Futsal match routine

Today is the 2nd match of the Malta Futsal League season and I want to share with you my futsal match routine: how the day goes for me. It’s very different to when I was in England as we play on weekday evenings rather than Sundays, so we have a full day before we play, which is usually filled with a day job or for me, coaching and meetings.

I loved Sundays in England. It was a day for only thinking about the match. Nothing else; so my futsal match routine there was somewhat different. Although at Tranmere I had to control everything from tickets to set up, kit and then prepare the team so it wasn’t as simple as in Malta, but I’ll go through just the preparation of them team.

Futsal match routine: Malta

We’ve had just over a week of training (last match was a Monday when we beat Pieta 6-2) so last night’s session was light and tactical and we wanted to be careful not to pick up any injuries and make a final decision on the rotations (subs) for the match.

With this in mind, when we worked last night we worked with the probable two quartets (though it won’t necessarily go exactly to plan).

We’d normally also use this session for any tactical changes for use against the opposition, but as we haven’t yet had chance to scout opposition we are still focused on our game. Video analysis would ideally be done after the previous match to correct our mistakes, then just before the next match to prepare for the opponent.

Futsal match routine – staff should have particular roles

Choosing the starting 5

The starting 5 in futsal is important, but not as key as in football due to the fact we can make unlimited subs during a game and if we’ve made a mistake or someone doesn’t start well, we can immediately rectify the situation. I prefer to focus on who will finish the match and work backwards.

Normally, between myself and Bobo (player coach), we choose a starting 5 (as this has to go on the teamsheet) and then I will make a plan thereafter using the document attached below. I look at each 4 and see if I feel that we are always at our strongest, while keeping people fresh for key moments in the match: last five minutes, start of 2nd half and end of first half. It’s not a good idea to use all our energy in the first half to then tire and lose a game at the end.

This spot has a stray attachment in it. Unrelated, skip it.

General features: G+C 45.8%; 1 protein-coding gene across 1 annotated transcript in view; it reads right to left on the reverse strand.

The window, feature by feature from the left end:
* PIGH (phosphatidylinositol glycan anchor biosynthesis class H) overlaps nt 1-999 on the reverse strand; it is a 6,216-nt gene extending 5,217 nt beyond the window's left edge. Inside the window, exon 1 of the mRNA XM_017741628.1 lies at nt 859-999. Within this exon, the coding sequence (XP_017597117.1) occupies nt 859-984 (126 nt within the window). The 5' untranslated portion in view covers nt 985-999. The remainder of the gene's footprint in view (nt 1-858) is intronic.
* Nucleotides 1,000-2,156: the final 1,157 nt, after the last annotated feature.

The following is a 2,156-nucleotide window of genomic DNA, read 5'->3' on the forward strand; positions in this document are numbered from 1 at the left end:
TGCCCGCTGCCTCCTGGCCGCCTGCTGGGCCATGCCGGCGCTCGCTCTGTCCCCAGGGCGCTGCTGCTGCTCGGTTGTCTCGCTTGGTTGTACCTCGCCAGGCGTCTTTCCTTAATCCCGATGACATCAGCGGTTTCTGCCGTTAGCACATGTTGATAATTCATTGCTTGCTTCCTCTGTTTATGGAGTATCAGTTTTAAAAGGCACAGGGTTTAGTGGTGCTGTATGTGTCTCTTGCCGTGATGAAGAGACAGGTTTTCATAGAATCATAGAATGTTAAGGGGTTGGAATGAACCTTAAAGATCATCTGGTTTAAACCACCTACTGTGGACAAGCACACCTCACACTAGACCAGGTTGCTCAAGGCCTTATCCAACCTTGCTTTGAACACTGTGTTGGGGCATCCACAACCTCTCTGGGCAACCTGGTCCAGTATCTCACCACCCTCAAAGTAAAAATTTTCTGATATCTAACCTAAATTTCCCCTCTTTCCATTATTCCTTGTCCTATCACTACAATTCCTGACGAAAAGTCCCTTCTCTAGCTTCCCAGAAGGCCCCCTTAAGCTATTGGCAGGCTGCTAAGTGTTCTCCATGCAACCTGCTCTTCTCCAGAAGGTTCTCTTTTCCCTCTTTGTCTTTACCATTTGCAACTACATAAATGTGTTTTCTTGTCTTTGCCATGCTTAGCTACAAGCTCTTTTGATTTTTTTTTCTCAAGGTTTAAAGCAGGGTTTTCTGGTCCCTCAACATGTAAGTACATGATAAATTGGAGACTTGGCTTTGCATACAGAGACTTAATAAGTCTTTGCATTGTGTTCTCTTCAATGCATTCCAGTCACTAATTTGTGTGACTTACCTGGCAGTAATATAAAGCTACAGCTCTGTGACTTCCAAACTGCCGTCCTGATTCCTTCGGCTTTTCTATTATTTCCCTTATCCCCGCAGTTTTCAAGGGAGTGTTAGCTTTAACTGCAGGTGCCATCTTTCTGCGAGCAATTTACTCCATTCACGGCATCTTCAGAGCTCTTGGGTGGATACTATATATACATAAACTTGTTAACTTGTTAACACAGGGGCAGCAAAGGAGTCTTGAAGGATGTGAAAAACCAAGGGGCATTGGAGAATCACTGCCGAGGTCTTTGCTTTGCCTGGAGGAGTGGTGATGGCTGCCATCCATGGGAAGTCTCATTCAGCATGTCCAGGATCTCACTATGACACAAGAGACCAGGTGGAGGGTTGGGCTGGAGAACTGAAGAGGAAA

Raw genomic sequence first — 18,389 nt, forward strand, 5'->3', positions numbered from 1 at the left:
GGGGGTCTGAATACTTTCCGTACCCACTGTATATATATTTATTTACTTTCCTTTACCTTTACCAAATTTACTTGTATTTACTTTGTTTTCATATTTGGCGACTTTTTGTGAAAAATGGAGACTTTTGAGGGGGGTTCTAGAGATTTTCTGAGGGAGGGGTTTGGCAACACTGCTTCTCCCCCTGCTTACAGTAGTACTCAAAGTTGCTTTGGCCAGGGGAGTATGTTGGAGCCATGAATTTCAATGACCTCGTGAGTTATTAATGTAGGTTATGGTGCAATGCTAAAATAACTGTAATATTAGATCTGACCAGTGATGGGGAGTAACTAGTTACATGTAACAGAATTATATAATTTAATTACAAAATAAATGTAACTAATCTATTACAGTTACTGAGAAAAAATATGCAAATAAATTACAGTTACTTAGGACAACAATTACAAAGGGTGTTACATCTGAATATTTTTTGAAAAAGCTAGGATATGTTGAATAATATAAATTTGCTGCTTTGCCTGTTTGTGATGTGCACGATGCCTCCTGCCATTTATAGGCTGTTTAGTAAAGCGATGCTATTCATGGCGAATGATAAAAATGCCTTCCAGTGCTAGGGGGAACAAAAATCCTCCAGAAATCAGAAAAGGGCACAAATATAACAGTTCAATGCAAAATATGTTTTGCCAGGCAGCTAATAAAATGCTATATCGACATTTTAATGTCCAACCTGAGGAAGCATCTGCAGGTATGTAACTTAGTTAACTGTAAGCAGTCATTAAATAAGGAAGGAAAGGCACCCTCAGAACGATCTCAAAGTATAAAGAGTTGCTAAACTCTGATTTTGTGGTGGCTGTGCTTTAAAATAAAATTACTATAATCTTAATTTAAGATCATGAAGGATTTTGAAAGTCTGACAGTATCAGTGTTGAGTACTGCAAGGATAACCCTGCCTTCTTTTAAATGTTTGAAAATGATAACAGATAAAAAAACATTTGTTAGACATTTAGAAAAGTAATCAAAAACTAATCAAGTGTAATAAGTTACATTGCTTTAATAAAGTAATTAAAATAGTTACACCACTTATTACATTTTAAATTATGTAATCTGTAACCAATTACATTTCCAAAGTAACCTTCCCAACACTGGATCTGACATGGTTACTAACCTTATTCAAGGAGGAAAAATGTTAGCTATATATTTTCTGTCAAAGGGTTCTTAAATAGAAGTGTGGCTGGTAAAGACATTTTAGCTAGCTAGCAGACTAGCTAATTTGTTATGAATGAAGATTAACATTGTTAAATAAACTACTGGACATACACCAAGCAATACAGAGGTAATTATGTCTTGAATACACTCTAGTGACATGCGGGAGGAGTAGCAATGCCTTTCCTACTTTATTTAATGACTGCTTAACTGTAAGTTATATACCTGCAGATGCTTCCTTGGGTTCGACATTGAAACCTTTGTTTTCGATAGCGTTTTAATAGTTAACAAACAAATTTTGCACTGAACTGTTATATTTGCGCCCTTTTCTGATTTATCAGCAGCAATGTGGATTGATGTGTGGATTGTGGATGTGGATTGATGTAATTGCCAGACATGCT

You can’t win a game in the first half, but you certainly can throw it away.

Damon Shaw

The above quote means we have to stay in the game, whatever the result, until the end. Most futsal matches are decided at the end, whether because of fly goalkeeper or because the game has been tight and one team tires. 

I am happy if in the last five minutes we are within 2 goals and always confident my team can turn it around at the end, or indeed hold on to a lead.

Countdown to the match

Meeting time is normally 1 hour and 15 minutes before kick off, so tonight, 7pm. By this time (2:30pm) I have already prepared the game plan, packed my bag and am ready to go. In my bag I have the following:

  • Tactics board
  • Watch
  • Whistle (in there for coaching, not really needed for matches)
  • Game plan
  • Notepad
  • Futsal trainers
  • Match day kit 
Futsal match routine 2
Always switched on

I always feel like I am missing something, but as long as the rest of the technical staff do their roles, then all is perfect!

– 60 minutes: Dressing room

At 7pm we all meet and once everyone arrives, head to the changing room. At this point, the physio sees to any injuries, the team manager completes the team sheet and I personally like to leave the player to get changed and relax. I’ll discuss with Bobo the three key points to talk about and when everyone is ready, music off and we talk about the game plan.

-40 minutes: tactical talk

A short, concise talk before we head out to warm up focussing on three key messages and nothing new. The work is done during training and now players must focus on things they know. So it’s mostly about emphasising things we’ve discussed during the week. I aim to keep this to less than 7 minutes. Players will be in their own world and any longer will lose their attention. Try to let the starting five know early so they can focus on the match and not be surprised 2 minutes before the whistle goes – a mistake I’ve made a few times!!

-30 minutes: Warm up

Futsal warm up routine

When I was assistant manager at Industrias Santa Coloma my role included taking the warm up. Ideally we’d have 30 minutes, but mostly we had 10-15. You can see the warm up I used in the above video and I only slightly adapted this for Tranmere Rovers. Now, with Bobo as player coach, he leads the warm up and his preference is to vary it each week.

At this moment I’ll be watching the players, gathering my thoughts and thinking of any last minute tweaks or things to say to individuals before the match.

-5 minutes: line-up, motivation

We normally need to be lined up 5 minutes before kick off so we head back to the changing room and the players and staff motivated each other for them game. A rallying cry in the changing room before heading to the court and off we go…

Next up I’ll post about the post match routine, which will include video analysis (if possible) and a technical report/looking at stats.

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